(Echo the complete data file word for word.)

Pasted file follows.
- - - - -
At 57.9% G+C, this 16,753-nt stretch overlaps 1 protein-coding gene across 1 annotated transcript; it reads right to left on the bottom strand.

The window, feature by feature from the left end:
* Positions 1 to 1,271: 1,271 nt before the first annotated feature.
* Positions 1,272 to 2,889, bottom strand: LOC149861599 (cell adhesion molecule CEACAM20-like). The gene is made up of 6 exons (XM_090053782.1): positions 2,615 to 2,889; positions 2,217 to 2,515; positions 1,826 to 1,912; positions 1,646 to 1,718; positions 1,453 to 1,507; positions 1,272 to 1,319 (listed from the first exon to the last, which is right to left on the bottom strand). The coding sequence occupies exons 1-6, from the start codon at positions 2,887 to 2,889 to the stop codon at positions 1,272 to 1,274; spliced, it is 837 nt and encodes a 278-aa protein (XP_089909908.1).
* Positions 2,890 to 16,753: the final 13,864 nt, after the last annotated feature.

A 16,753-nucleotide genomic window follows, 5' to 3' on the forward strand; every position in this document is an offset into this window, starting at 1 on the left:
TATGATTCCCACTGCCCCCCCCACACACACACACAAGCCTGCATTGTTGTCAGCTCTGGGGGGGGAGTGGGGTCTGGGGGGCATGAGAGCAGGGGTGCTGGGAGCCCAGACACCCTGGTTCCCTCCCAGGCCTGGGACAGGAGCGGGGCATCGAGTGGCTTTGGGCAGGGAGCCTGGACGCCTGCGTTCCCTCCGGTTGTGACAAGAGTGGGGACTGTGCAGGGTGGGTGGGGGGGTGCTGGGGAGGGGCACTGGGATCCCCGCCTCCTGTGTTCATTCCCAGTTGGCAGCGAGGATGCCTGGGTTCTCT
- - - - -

At 57.9% G+C, this 16,753-nt stretch overlaps 1 protein-coding gene across 1 annotated transcript; it reads right to left on the bottom strand.

The window, feature by feature from the left end:
* Positions 1 to 1,271: 1,271 nt before the first annotated feature.
* Positions 1,272 to 2,889, bottom strand: LOC149861599 (cell adhesion molecule CEACAM20-like). The gene is made up of 6 exons (XM_090053782.1): positions 2,615 to 2,889; positions 2,217 to 2,515; positions 1,826 to 1,912; positions 1,646 to 1,718; positions 1,453 to 1,507; positions 1,272 to 1,319 (listed from the first exon to the last, which is right to left on the bottom strand). The coding sequence occupies exons 1-6, from the start codon at positions 2,887 to 2,889 to the stop codon at positions 1,272 to 1,274; spliced, it is 837 nt and encodes a 278-aa protein (XP_089909908.1).
* Positions 2,890 to 16,753: the final 13,864 nt, after the last annotated feature.

A 16,753-nucleotide genomic window follows, 5' to 3' on the forward strand; every position in this document is an offset into this window, starting at 1 on the left:
TATGATTCCCACTGCCCCCCCCACACACACACACAAGCCTGCATTGTTGTCAGCTCTGGGGGGGGAGTGGGGTCTGGGGGGCATGAGAGCAGGGGTGCTGGGAGCCCAGACACCCTGGTTCCCTCCCAGGCCTGGGACAGGAGCGGGGCATCGAGTGGCTTTGGGCAGGGAGCCTGGACGCCTGCGTTCCCTCCGGTTGTGACAAGAGTGGGGACTGTGCAGGGTGGGTGGGGGGGTGCTGGGGAGGGGCACTGGGATCCCCGCCTCCTGTGTTCATTCCCAGTTGGCAGCGAGGATGCCTGGGTTCTCT